I have really enjoyed watching the Winter Olympics, reading the results each morning and talking about it each day with my co-workers, students, family and friends. It has been exciting and I have learned about some sports I wasn’t so familiar with. Like curling…
Interesting how some spectators feel like they are somehow part of the team. They use first person when they talk about Team USA. Maybe I am too literal in this way, but I am not on Team USA, so I feel weird using first person. “We have a tough race tonight,” someone might say and I am thinking, “Um, you’re not doing anything tonight but watching.” I would feel uncomfortable taking on the role that I feel is reserved for the athlete.
But we aren’t really that different from olympic athletes, are we? We overcome our own obstacles and achieve our own fitness goals that seem insurmountable at times.We may not be able to compete at the elite level, but we have jobs and families and we still manage to steal some time to set our own personal records.
And like Lindsey Vonn, we get injured and we miss out on races or workouts, and we try to salvage what’s left and it just isn’t successful. But, we also win some medals in spite of it all. And like her teammate, Julia Mancusco, we sometimes have our runs ended abruptly because of circumstances we can’t control.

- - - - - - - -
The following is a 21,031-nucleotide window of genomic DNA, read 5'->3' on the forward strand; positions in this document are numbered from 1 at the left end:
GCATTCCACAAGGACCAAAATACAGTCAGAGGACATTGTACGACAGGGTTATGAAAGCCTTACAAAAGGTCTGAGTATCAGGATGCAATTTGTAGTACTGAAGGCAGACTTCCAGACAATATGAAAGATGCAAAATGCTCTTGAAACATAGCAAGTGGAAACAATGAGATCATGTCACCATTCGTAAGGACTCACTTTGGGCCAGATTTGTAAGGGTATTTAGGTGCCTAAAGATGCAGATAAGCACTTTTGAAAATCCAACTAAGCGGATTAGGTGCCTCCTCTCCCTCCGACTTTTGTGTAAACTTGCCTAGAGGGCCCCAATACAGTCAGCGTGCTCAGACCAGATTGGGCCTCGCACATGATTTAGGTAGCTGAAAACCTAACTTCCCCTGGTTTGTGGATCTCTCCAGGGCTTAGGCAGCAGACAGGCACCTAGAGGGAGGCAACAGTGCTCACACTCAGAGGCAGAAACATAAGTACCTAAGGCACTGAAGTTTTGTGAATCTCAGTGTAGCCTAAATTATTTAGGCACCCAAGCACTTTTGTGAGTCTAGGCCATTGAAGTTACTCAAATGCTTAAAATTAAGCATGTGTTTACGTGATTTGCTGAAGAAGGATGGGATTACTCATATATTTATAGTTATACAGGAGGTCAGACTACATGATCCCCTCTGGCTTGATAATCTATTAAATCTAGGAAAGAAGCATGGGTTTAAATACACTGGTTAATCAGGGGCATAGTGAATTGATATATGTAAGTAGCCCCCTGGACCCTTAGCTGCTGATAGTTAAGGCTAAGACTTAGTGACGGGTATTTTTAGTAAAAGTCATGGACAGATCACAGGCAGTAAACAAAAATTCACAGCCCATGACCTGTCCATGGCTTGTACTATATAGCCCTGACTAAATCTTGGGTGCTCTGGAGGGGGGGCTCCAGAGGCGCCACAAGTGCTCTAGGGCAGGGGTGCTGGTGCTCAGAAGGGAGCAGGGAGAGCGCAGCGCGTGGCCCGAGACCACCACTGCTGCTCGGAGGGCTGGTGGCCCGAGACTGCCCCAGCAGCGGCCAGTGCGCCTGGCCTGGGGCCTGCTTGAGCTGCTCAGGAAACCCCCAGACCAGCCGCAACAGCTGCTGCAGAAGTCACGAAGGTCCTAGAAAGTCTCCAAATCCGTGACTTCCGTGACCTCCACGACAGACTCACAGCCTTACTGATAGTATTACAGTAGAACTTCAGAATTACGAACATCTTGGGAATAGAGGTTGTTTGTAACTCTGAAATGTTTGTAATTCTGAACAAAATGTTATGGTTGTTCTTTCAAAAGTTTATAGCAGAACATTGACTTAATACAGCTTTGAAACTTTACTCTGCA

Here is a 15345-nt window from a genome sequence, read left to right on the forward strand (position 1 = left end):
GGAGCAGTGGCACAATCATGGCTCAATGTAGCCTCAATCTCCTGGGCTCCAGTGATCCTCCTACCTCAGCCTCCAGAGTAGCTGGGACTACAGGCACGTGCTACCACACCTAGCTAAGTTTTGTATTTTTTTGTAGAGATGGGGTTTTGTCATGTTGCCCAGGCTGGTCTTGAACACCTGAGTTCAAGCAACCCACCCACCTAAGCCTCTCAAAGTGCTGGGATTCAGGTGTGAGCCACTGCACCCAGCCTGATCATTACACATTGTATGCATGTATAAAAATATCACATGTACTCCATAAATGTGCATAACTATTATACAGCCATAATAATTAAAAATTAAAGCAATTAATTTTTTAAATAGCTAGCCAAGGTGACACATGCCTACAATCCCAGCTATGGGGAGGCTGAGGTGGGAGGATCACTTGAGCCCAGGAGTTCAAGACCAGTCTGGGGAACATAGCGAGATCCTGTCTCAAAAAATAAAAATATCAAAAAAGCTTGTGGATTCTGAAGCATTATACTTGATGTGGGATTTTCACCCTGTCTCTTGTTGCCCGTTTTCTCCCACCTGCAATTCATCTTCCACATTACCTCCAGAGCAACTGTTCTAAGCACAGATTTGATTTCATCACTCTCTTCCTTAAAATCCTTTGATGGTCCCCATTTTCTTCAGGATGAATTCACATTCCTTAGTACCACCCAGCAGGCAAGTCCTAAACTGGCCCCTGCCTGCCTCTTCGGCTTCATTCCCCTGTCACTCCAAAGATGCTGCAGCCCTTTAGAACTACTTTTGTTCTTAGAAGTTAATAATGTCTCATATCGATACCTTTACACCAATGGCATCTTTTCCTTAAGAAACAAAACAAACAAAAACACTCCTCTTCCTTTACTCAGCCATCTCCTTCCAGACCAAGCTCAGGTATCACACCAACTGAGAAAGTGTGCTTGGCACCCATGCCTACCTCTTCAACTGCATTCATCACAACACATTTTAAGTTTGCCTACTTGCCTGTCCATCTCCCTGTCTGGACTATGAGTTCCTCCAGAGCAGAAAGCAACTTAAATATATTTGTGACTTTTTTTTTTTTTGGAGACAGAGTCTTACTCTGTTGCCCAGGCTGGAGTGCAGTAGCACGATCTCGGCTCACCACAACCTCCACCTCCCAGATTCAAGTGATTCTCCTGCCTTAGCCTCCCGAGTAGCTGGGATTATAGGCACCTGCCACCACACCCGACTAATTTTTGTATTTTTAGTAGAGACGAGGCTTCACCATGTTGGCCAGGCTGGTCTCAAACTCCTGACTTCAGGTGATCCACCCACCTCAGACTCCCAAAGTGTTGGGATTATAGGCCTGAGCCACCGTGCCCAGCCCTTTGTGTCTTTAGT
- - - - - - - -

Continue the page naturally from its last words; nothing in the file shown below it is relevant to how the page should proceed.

How many of us make a move to put ourselves ahead like Apolo Ohno, not necessary to find ourselves disqualified, but to find that we simply were not ready for that step? And who sincerely believes they have the best technique, but cannot necessarily bring it on race day and end up with the silver? Don’t we all feel that sometimes? That silver just isn’t what we are capable of?
Even with a perfect training plan, excellent training times, and the highest tech clothes and shoes, we cannot predict how our competitions will end. The weather conditions may not be favorable. We may not feel 100% that morning when we wake up. Traffic may not cooperate on the way to the race. These are all factors that we cannot control that greatly affect our race performance. On your next race day, remember the struggles of the elite athlete, and accept the challenge of however your day unfolds.